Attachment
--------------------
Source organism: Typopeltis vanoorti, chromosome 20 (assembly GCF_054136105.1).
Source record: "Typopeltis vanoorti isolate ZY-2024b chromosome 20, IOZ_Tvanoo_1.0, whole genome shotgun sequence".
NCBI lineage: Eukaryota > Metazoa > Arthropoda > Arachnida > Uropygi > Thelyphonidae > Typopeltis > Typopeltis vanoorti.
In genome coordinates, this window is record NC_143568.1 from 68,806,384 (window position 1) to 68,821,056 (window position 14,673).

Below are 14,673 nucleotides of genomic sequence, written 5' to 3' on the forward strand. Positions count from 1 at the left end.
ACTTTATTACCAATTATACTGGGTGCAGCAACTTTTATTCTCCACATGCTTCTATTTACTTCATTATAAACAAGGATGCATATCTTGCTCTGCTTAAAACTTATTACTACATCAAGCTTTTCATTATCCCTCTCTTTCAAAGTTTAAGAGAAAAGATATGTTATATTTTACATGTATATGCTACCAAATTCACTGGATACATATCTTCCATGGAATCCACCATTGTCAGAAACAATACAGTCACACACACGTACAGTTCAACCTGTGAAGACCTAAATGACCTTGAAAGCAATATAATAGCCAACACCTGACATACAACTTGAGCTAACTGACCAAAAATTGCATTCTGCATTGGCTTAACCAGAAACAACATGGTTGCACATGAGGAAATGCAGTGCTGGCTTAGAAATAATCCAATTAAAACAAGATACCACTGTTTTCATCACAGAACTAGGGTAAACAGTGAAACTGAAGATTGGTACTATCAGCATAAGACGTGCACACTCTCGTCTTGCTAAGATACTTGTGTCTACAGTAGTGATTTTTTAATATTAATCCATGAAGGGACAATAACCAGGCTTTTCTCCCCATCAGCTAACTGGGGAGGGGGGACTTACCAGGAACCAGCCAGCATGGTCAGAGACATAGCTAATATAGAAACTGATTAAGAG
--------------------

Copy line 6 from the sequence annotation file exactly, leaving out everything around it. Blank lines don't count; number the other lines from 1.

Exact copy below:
ACTTTATTACCAATTATACTGGGTGCAGCAACTTTTATTCTCCACATGCTTCTATTTACTTCATTATAAACAAGGATGCATATCTTGCTCTGCTTAAAACTTATTACTACATCAAGCTTTTCATTATCCCTCTCTTTCAAAGTTTAAGAGAAAAGATATGTTATATTTTACATGTATATGCTACCAAATTCACTGGATACATATCTTCCATGGAATCCACCATTGTCAGAAACAATACAGTCACACACACGTACAGTTCAACCTGTGAAGACCTAAATGACCTTGAAAGCAATATAATAGCCAACACCTGACATACAACTTGAGCTAACTGACCAAAAATTGCATTCTGCATTGGCTTAACCAGAAACAACATGGTTGCACATGAGGAAATGCAGTGCTGGCTTAGAAATAATCCAATTAAAACAAGATACCACTGTTTTCATCACAGAACTAGGGTAAACAGTGAAACTGAAGATTGGTACTATCAGCATAAGACGTGCACACTCTCGTCTTGCTAAGATACTTGTGTCTACAGTAGTGATTTTTTAATATTAATCCATGAAGGGACAATAACCAGGCTTTTCTCCCCATCAGCTAACTGGGGAGGGGGGACTTACCAGGAACCAGCCAGCATGGTCAGAGACATAGCTAATATAGAAACTGATTAAGAG